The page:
About this Research Topic
These instruments bring new capability to the science community, but also new challenges. Fundamentals, such as basic radiative transfer models, require review, enhancements and benchmarking in order to meet the needs of the atmosphere-ocean communities in the PACE era. Both OCI and MAP will bring opportunities to continue heritage climate data records of aerosols and clouds and to advance characterization of these atmospheric constituents with new macrophysical and microphysical parameters. The ability to better characterize atmospheric constituents is a necessity to better separate ocean and atmosphere signals in order to fully realize the potential of PACE measurements for oceanic observations. Atmospheric correction in the PACE era must address the expanded wavelength range and resolution of OCI images, requiring new approaches that go beyond heritage algorithms.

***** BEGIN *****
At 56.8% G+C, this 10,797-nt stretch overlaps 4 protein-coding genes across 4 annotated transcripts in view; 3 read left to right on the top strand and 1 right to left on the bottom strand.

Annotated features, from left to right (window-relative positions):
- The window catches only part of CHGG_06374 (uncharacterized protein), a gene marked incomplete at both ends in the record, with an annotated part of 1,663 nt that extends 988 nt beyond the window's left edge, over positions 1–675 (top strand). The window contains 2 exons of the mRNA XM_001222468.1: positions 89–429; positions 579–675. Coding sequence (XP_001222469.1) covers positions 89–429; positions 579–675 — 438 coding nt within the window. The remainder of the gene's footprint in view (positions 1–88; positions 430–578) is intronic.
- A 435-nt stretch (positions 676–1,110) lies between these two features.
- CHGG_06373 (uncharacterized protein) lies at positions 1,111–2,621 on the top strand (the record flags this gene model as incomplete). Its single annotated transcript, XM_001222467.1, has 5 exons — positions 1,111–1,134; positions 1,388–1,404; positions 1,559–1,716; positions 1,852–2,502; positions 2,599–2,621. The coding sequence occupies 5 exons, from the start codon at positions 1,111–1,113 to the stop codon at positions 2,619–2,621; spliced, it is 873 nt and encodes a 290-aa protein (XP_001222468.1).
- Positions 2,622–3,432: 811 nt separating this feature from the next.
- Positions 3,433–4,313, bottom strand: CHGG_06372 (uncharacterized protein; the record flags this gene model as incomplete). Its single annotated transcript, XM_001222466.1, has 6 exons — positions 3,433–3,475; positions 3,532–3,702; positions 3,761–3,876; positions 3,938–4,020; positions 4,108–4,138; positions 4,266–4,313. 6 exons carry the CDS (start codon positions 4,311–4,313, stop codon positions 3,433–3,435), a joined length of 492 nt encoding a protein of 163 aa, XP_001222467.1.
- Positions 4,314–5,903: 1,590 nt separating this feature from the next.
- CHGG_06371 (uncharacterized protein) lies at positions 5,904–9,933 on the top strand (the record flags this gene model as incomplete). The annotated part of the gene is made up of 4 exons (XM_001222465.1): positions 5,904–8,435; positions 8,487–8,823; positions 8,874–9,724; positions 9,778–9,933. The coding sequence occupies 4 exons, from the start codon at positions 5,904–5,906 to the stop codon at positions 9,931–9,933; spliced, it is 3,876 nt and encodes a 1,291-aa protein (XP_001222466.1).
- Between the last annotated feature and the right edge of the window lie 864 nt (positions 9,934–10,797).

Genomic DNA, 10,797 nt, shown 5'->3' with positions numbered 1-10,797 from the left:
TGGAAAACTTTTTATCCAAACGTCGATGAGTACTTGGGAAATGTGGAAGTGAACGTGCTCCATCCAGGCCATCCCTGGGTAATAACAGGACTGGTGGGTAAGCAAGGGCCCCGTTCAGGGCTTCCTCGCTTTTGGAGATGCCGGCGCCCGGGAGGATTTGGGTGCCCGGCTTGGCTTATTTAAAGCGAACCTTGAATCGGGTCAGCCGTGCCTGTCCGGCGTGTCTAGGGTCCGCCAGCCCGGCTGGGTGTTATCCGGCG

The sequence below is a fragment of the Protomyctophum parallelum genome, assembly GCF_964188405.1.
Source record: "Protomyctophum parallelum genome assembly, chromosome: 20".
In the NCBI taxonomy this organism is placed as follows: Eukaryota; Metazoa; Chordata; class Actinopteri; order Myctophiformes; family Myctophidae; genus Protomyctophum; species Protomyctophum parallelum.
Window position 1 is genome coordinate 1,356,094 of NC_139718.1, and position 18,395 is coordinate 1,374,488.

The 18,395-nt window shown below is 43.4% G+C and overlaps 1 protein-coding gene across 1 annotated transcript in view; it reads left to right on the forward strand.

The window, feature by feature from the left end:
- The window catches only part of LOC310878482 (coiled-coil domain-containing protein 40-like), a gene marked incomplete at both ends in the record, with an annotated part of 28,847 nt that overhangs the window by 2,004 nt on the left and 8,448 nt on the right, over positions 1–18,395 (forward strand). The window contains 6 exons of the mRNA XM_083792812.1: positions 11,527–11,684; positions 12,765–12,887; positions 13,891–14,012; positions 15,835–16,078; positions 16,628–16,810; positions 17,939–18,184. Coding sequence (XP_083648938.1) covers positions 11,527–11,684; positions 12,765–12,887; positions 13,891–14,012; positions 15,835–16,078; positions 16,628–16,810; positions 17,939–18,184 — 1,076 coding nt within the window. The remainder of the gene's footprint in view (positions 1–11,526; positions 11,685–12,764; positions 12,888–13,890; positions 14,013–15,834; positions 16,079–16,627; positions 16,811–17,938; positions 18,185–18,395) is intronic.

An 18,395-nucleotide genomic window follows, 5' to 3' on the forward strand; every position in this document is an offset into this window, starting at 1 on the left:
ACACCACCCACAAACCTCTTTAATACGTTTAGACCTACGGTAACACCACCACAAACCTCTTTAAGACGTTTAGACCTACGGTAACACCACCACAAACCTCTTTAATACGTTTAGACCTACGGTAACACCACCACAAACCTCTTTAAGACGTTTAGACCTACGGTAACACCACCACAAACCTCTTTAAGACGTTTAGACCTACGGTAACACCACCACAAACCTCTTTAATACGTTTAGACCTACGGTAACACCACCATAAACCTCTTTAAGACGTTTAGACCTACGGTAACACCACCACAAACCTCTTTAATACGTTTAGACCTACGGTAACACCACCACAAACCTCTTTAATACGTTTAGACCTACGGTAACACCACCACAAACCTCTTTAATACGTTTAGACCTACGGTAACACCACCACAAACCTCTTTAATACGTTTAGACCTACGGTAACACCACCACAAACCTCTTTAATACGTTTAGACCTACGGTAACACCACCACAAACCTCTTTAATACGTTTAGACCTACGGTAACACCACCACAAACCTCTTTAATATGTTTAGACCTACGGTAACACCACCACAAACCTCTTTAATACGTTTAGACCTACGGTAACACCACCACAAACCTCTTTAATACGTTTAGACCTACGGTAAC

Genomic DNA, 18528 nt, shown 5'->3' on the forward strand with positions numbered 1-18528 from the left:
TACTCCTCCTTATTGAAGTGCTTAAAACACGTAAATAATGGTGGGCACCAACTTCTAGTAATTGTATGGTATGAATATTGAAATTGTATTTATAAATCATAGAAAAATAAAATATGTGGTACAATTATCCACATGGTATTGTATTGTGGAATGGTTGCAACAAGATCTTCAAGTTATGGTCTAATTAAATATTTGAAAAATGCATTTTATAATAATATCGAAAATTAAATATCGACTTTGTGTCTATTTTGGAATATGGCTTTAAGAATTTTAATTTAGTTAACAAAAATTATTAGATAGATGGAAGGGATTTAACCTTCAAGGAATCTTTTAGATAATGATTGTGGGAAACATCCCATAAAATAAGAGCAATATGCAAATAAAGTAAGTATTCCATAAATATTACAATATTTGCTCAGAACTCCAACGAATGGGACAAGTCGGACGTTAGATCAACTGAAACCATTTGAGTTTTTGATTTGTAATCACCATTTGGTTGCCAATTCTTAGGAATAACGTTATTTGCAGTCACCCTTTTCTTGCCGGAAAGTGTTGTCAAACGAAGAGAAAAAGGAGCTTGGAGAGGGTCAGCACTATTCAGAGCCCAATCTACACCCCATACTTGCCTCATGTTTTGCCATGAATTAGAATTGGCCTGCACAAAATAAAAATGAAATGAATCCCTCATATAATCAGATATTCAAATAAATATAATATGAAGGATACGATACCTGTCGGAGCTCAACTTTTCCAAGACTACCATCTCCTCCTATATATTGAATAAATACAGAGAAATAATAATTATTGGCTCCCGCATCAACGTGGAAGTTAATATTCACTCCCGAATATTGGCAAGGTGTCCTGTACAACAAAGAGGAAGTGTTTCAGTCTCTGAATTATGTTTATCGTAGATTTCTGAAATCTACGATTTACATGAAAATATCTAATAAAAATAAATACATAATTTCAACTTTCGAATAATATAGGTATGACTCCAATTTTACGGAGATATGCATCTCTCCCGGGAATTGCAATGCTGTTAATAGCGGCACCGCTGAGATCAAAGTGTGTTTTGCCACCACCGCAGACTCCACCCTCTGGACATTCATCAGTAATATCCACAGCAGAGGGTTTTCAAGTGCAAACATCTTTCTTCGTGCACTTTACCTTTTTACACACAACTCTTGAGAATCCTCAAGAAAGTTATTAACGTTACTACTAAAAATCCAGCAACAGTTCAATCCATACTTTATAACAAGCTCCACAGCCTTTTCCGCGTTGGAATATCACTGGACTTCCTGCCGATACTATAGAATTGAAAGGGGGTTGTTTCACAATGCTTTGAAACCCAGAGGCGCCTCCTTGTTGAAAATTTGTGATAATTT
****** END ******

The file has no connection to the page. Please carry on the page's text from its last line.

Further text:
This Research Topic will encompass fundamental radiative transfer studies, with application to the atmosphere, ocean or coupled atmosphere-ocean system. It will include remote sensing of aerosols, clouds and trace gases, over ocean or over land, but with particular focus on algorithms that take advantage of OCI’s new capabilities or multi-angle polarimetry. The Research Topic embraces studies of atmospheric correction over ocean including addressing issues of aerosols, cloud masking, foam, bubbles, ice etc., as well as ocean bio-optics and biogeochemical studies taking advantage of the PACE and polarization spectral capabilities. Finally, all manner of papers are sought including reviews, research articles and papers that address societal impacts expected of the PACE mission.
Keywords: Aerosols, Clouds, Phytoplankton, Ocean ecosystems, Remote Sensing
Important Note: All contributions to this Research Topic must be within the scope of the section and journal to which they are submitted, as defined in their mission statements. Frontiers reserves the right to guide an out-of-scope manuscript to a more suitable section or journal at any stage of peer review.